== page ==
Honor in Disagreement

July 18, 2018
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“For this is the covenant that I will make with the house of Israel after those days, saith the Lord; I will put my laws into their mind, and write them in their hearts: and I will be to them a God, and they shall be to me a people:

And they shall not teach every man his neighbour, and every man his brother, saying, Know the Lord: for all shall know me, from the least to the greatest.”  Heb 8:10-11

In the Old Testament, the nation of Israel had the Mosaic Law. The Law wasn’t just a bunch of religious instructions, but also contained moral and civil codes of conduct.  These rules for life were enforced through prophets, priests, and kings. The Mosaic law was part of their governmental structure.

They had a government body that was structured to control people’s behavior and get them to live up to the commandments of God.  In other words, there were external controls on people.  That’s why we say the Old Covenant was an outward covenant of performance.

In the above scripture, God tells us that in the New covenant things are different. There’s no longer an external body between us and God trying to force us to behave.  Instead, we all have personal relationships with Jesus which inform our behavior.

This all sounds awesome, and it is, except that we haven’t fully let go of the old model.  Often people believe that the church is still supposed to function as the controlling arm of God on the earth, making sure people stay in line and follow the rules.

The crazy part about this is we often focus on inane and petty rules like how long people’s skirts are, whether or not to do yoga, or if it’s okay to watch an “R” rated movie.  I remember spending an entire Bible study in youth group debating that last topic.  We sat in a circle and said, “What do you think?” and then we argued with each other. We didn’t accomplish much.

There are times when it’s necessary to let people know in the context of relationship that their behaviors aren’t scriptural.  This is called loving confrontation, and it’s rooted in mutual respect and a belief in the person’s innate character in Christ.

However, what often happens is that we create arbitrary moral standards from our own consciences’ and then condemn other people that don’t agree with us.

Paul address these issues in Romans 14. Romans 14 is about matters of personal conscience. It reveals to us that some things aren’t black and white, and it’s possible for Christians to have different ways of behaving in certain areas and yet no one is wrong. This is because in the New Covenant the issue isn’t as much our outward behavior as it is what is motivating it (that is our heart).

In Paul’s day he was helping people navigate the cultural issues brought on by the fact that Jews and Gentiles were now part of the same spiritual family.  One of the problems that cropped up was that the Jews had dietary restrictions and the Gentiles did not.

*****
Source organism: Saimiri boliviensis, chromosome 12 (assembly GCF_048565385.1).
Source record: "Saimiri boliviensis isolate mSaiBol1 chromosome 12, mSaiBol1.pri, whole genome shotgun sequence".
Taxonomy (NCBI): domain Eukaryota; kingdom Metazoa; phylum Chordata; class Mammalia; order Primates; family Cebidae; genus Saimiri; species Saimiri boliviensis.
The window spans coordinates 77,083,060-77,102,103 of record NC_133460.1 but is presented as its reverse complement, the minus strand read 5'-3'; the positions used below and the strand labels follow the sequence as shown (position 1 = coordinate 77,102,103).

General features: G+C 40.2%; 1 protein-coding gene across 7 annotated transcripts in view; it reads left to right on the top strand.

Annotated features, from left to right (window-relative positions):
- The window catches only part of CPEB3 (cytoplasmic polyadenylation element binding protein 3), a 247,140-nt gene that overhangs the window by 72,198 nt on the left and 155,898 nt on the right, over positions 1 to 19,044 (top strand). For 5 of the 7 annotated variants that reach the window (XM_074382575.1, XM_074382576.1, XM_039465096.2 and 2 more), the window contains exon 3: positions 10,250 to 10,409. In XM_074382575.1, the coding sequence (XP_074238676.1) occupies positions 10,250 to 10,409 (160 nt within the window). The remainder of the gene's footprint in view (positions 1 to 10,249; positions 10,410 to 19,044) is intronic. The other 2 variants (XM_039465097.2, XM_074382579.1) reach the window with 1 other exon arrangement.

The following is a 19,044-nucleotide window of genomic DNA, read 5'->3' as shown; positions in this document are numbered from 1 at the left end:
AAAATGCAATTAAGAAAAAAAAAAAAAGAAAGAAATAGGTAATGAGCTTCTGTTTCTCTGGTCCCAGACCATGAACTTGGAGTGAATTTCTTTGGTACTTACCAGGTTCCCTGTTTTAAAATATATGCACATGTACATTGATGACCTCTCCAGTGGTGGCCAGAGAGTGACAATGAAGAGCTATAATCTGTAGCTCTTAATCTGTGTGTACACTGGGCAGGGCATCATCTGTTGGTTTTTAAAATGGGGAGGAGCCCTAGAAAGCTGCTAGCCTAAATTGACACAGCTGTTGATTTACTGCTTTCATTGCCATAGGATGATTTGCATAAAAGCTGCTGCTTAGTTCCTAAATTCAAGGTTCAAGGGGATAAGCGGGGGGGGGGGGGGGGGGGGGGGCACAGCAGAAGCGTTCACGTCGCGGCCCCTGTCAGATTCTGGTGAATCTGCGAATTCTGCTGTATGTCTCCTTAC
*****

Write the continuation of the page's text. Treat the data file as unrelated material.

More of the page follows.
There seemed in many people’s minds to be only 2 possible solutions:

1)  The Jews must abandon their customs and realize eating anything is fine.  Or,

2)  The Gentiles must conform to Jewish tradition and embrace the dietary restrictions.

Paul steps in and advocates a third, extremely profound position.  In Romans 14:2-3 he says, “One believeth that he may eat all things: another, who is weak, eateth herbs.  Let not him that eateth despise him that eateth not; and let not him which eatheth not judge him that eateth:  for God hath accepted him.”

There are 2 types of people here.  One group has dietary restrictions, one does not.  Paul says it doesn’t really matter and it’s okay for both to exist at the same time in the church.  It’s about personal relationship with God, and sometimes that looks different for different people.  What matters more than what we eat is how we relate to one another, and whether we’re doing so through honor.

Paul’s instructions then are basically if your faith allows you to do something, do it and be happy, but don’t judge people who aren’t doing it.  Conversely, if your faith doesn’t allow you to do something, don’t do it, but don’t judge people who are.  This of course only applies to areas where there aren’t clear moral guidelines like “Don’t steal, etc.”

These instructions encourage us to stop being the behavior police and to quit freaking out when people are different than we are. God has call us to community, not conformity.  Certainly we must all rally around pivotal truths like the apostles creed, but there is a lot of grace and freedom as to how our Christianity expresses itself.

For example, some Christians today like drink alcohol others think it’s terrible.  Who’s right?  This is the exact same type of issue the Jews and Gentiles faced. Paul would say, “Calm down. Both can exist in the same body.  Be led by your conscience and don’t judge the other person.”

The Scripture creates clear guidelines to keep us out of the ditch, but on the road there are a bunch of different lanes we can be in.  It’s tempting to think ours is the best, but we’ve got to run our own race and not compare ourselves to other people. In doing so, we’ll be happier and we’ll get along better with our brothers and sisters!

For a complete teaching on this subject check out our message here:  https://chariskingdomchurch.com/personal-conscience/


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